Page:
Haibe-Kains B, El-Hachem N, Birkbak NJ, Jin AC, Beck AH, Aerts HJWL, Quackenbush J. Inconsistency in large pharmacogenomic studies. Nature 2013;504(7480):389-93.Abstract
Two large-scale pharmacogenomic studies were published recently in this journal. Genomic data are well correlated between studies; however, the measured drug response data are highly discordant. Although the source of inconsistencies remains uncertain, it has potential implications for using these outcome measures to assess gene-drug associations or select potential anticancer drugs on the basis of their reported results.
Bertrand KA, Tamimi RM, Scott CG, Jensen MR, Pankratz V, Visscher D, Norman A, Couch F, Shepherd J, Fan B, Chen Y-Y, Ma L, Beck AH, Cummings SR, Kerlikowske K, Vachon CM. Mammographic density and risk of breast cancer by age and tumor characteristics. Breast Cancer Res 2013;15(6):R104.Abstract
INTRODUCTION: Understanding whether mammographic density (MD) is associated with all breast tumor subtypes and whether the strength of association varies by age is important for utilizing MD in risk models. METHODS: Data were pooled from six studies including 3414 women with breast cancer and 7199 without who underwent screening mammography. Percent MD was assessed from digitized film-screen mammograms using a computer-assisted threshold technique. We used polytomous logistic regression to calculate breast cancer odds according to tumor type, histopathological characteristics, and receptor (estrogen receptor (ER), progesterone receptor (PR), human epidermal growth factor receptor (HER2)) status by age (<55, 55-64, and ≥ 65 years). RESULTS: MD was positively associated with risk of invasive tumors across all ages, with a two-fold increased risk for high (>51%) versus average density (11-25%). Women ages <55 years with high MD had stronger increased risk of ductal carcinoma in situ (DCIS) compared to women ages 55-64 and ≥ 65 years (P(age-interaction) = 0.02). Among all ages, MD had a stronger association with large (>2.1 cm) versus small tumors and positive versus negative lymph node status (P's < 0.01). For women ages <55 years, there was a stronger association of MD with ER-negative breast cancer than ER-positive tumors compared to women ages 55-64 and ≥ 65 years (P(age-interaction) = 0.04). MD was positively associated with both HER2-negative and HER2-positive tumors within each age group. CONCLUSION: MD is strongly associated with all breast cancer subtypes, but particularly tumors of large size and positive lymph nodes across all ages, and ER-negative status among women ages <55 years, suggesting high MD may play an important role in tumor aggressiveness, especially in younger women.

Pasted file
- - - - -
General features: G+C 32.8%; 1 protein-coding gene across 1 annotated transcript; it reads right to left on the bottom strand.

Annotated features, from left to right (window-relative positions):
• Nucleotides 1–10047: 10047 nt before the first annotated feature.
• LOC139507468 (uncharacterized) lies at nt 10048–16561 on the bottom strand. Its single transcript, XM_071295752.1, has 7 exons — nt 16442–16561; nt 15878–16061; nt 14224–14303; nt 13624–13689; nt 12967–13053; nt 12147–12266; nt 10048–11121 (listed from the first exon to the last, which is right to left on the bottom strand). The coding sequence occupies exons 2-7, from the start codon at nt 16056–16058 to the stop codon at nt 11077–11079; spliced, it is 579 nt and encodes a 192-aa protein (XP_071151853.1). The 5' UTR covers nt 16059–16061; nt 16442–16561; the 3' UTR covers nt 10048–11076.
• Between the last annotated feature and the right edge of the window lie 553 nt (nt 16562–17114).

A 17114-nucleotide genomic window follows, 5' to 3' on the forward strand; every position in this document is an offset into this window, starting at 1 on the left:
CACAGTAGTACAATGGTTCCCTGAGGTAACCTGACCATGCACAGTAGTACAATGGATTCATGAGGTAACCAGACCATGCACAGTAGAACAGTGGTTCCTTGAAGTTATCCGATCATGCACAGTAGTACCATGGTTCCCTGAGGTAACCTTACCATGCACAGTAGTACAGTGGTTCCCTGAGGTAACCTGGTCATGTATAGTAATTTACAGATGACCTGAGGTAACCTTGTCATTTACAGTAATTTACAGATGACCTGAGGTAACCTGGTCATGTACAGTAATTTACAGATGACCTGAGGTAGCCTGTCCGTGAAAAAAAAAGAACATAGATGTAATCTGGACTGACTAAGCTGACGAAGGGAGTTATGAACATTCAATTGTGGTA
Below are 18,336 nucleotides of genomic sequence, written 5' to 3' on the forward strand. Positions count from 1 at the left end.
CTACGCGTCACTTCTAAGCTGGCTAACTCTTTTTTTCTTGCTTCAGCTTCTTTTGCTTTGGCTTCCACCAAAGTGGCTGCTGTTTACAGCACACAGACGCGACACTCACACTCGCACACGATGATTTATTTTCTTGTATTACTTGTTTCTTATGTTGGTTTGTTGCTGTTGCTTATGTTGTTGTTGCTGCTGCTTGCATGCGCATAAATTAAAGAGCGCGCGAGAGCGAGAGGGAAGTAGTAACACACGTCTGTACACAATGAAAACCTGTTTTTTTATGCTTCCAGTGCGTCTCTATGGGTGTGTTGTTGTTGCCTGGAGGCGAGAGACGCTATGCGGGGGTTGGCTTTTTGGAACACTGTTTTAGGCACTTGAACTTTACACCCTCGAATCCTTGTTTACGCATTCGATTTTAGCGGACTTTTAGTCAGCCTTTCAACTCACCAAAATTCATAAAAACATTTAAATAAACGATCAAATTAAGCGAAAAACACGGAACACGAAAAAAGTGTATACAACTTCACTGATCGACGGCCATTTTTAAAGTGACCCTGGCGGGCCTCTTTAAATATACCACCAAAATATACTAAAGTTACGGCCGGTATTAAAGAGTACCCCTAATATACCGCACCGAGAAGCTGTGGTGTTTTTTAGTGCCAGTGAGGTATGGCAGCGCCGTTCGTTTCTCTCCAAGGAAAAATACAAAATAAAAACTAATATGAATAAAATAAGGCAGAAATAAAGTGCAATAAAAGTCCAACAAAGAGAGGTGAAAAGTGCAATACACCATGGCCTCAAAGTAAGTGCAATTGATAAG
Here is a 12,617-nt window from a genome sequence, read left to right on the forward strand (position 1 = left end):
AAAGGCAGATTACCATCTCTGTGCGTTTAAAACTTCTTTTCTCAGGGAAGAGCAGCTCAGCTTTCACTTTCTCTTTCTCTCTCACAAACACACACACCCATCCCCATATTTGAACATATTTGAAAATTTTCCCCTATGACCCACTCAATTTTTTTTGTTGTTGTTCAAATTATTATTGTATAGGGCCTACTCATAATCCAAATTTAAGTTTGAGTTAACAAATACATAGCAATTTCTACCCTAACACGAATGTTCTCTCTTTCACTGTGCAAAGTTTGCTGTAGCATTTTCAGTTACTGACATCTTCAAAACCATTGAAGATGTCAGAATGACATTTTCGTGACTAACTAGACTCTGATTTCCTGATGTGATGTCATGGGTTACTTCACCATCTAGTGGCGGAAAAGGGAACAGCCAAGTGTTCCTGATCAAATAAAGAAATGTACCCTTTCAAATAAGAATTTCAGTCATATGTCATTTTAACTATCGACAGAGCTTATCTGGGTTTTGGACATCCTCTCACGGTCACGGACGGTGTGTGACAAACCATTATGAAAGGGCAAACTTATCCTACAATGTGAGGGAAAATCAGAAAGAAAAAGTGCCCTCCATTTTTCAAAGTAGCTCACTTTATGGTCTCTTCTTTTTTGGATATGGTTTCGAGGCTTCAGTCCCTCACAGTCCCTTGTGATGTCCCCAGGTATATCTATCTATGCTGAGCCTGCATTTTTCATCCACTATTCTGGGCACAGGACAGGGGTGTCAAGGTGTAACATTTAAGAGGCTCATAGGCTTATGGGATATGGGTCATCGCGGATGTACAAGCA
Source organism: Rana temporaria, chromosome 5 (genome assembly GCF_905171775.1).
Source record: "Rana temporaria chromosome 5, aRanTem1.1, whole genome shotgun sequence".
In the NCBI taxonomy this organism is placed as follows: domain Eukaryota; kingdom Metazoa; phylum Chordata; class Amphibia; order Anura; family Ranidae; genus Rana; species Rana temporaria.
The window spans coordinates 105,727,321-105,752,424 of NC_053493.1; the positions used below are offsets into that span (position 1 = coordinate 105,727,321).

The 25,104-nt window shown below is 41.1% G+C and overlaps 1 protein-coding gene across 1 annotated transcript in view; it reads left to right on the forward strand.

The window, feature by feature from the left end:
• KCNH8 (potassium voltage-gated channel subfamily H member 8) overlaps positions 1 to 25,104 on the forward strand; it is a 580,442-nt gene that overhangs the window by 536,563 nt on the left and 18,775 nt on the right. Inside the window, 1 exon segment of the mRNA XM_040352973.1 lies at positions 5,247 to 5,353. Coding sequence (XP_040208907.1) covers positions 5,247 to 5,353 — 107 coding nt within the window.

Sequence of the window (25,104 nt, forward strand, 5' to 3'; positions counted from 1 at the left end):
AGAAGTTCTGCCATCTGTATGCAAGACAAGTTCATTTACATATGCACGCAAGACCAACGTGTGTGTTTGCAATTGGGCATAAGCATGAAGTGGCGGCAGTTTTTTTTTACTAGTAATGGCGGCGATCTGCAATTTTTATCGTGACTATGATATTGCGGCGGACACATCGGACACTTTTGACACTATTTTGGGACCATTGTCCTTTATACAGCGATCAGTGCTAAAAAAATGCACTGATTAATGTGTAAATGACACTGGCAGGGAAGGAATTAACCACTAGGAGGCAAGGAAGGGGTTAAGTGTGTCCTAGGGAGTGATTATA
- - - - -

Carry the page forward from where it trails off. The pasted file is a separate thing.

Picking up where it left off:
Bala R, Pinsky BA, Beck AH, Kong CS, Welton ML, Longacre TA. p16 is superior to ProEx C in identifying high-grade squamous intraepithelial lesions (HSIL) of the anal canal. Am J Surg Pathol 2013;37(5):659-68.Abstract